Theater Review: WAITRESS (National Tour)

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by Eve Meadows on August 4, 2018

in Theater-Los Angeles,Tours


If the heat in the kitchen is getting you down, you may want to head on over to Hollywood, where the Broadway hit Waitress arrived last night for a limited four-week at the Pantages Theatre August 3-26, 2018, and then continuing on tour after that through the end of the year. Designed by an all-female creative team and featuring Jessie Mueller in its 2016 premiere, it received a Tony nomination for Best Musical (but that was the year of Hamilton).

A sensation on Broadway (where it’s currently playing with Katherine McPhee), Waitress was inspired by the film of the same name, written by Adrienne Shelly, whose lamentable murder prior to the film’s release made national headlines. With tongue-in-cheek humor, the film explores the quiet desperation of an unhappily pregnant greasy-spoon server. It doesn’t shy away from facing heavy subjects head-on, including domestic abuse, adultery, and the feeling that women should put the needs of men before their own desires. Although it has a happy ending, it steers into the skids along the way.

The musical skirts around the much of the grit. With a book by Jessie Nelson and music & lyrics by Sara Bareilles, director Diane Paulus opted to concentrate on the heartfelt aspects, with stellar musical numbers and tray after tray of creatively inspiring pies. Waitress will no doubt have both fans and detractors. Some will find this treatment simply scrumptious; others may come close to diabetic shock (pocket pies are sold in the lobby). Even though the huge Pantages Theatre is far too big for the show’s design, the production gets big tips for its cheeky working girl ethos, bawdy humor, and a soaring song about self-discovery, “She Used to Be Mine.”

When waitress and pie expert Jenna (Desi Oakly) encounters an obstacle or fascinating situation, she creates a pie to match the experience with ingredients ranging from succulent dark chocolate and glamorous spices to bizarre vegetables and other items you most likely will not find at Kroger’s (although Los Angeles is brimming with specialty foods now). Each time, Paulus has the working-class ensemble smoothly swirl ingredients around Jenna’s cooking trance with dance-like finesse.

At the Podunk Joe’s Pie Diner where she waits tables and bakes pies daily, plenty of pie-inspiring people appear to Jenna: What to make for her OB-GYN, Dr. Pomatter (the awkwardly romantic and fetching Bryan Fenkhart)? What will de-stress her when dealing with her abusive husband Earl (Nick Bailey)? Etc. Even with thinly drawn characters, the heart of the show lies with the diner’s triptych of waitresses: Along with Jenna, who has an affair with Dr. Pomatter, we have the secondary Becky (a bold and charming Charity Angél Dawson), who — having a so-so marriage with an infirm, older man — proffers a persuasive justification for her own unfaithfulness in “I Didn’t Plan It,” a terrific song. Shy, nervous, quirky Dawn (flappable Lenne Klingaman) is stunned by the crazy success of a five-minute date with the self-absorbed but equally goofy Ogie (the frantic, uproarious, and scene-stealing Jeremy Morse) who sings the bizarrely dippy athletic love song, “Never Ever Getting Rid of Me,” the audience favorite.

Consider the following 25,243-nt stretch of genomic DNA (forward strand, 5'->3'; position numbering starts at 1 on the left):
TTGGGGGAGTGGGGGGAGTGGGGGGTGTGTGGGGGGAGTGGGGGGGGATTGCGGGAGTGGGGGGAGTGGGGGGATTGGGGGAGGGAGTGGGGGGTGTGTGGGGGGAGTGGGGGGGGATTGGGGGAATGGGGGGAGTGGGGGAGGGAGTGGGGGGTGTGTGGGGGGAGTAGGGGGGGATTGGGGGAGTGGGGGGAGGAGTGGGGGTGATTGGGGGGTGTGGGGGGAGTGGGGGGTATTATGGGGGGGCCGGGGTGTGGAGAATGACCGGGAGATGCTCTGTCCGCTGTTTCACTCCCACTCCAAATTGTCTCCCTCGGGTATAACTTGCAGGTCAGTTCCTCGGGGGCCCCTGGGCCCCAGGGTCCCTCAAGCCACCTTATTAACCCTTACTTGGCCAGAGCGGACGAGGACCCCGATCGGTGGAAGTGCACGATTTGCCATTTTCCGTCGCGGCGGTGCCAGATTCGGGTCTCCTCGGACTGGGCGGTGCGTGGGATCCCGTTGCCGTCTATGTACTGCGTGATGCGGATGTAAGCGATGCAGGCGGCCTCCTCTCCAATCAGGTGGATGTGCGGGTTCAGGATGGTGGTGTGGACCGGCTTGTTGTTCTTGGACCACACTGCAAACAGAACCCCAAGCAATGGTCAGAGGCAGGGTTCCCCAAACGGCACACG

Becky is attracted to the big cook Cal (affable Ryan G. Dunkin whose physical humor is strangely flat), who stays on top of his waitresses to keep the customers satisfied, and then bobbles around with that special satisfied smile he never expected to wear.

Despite the wildly shifting tones between abusive domestic melodrama and embellished, clownish behavior (the second act in particular undergoes sudden head-scratching character changes, wrapping up the plot too meticulously), Waitress holds together — enjoyably so. Scott Pask’s sets evocatively imagine the show’s unnamed American South small-town setting, and they glide seamlessly into place, including the bandstand that features a talented sextet led by conductor/pianist Nadia DiGiallonardo. As usual on opening night at this beautiful but ginormous venue, the band’s overpowering volume made it hard to hear all the lyrics.

Though not perfect, Waitress walks the line between musical revue in the vein of Pump Boys and Dinettes and a musical drama about challenges faced by proletariat American women. Go for Bareilles’ melodious pop score and the commanding thespians. But better bring along some salt to balance out all the sugar.

photos by Joan Marcus

national tour
for tickets, call 800-982-2787
or visit Hollywood Pantages
ends in L.A. on August 26, 2018
national tour continues into 2019
for dates, cities, and info, visit Waitress

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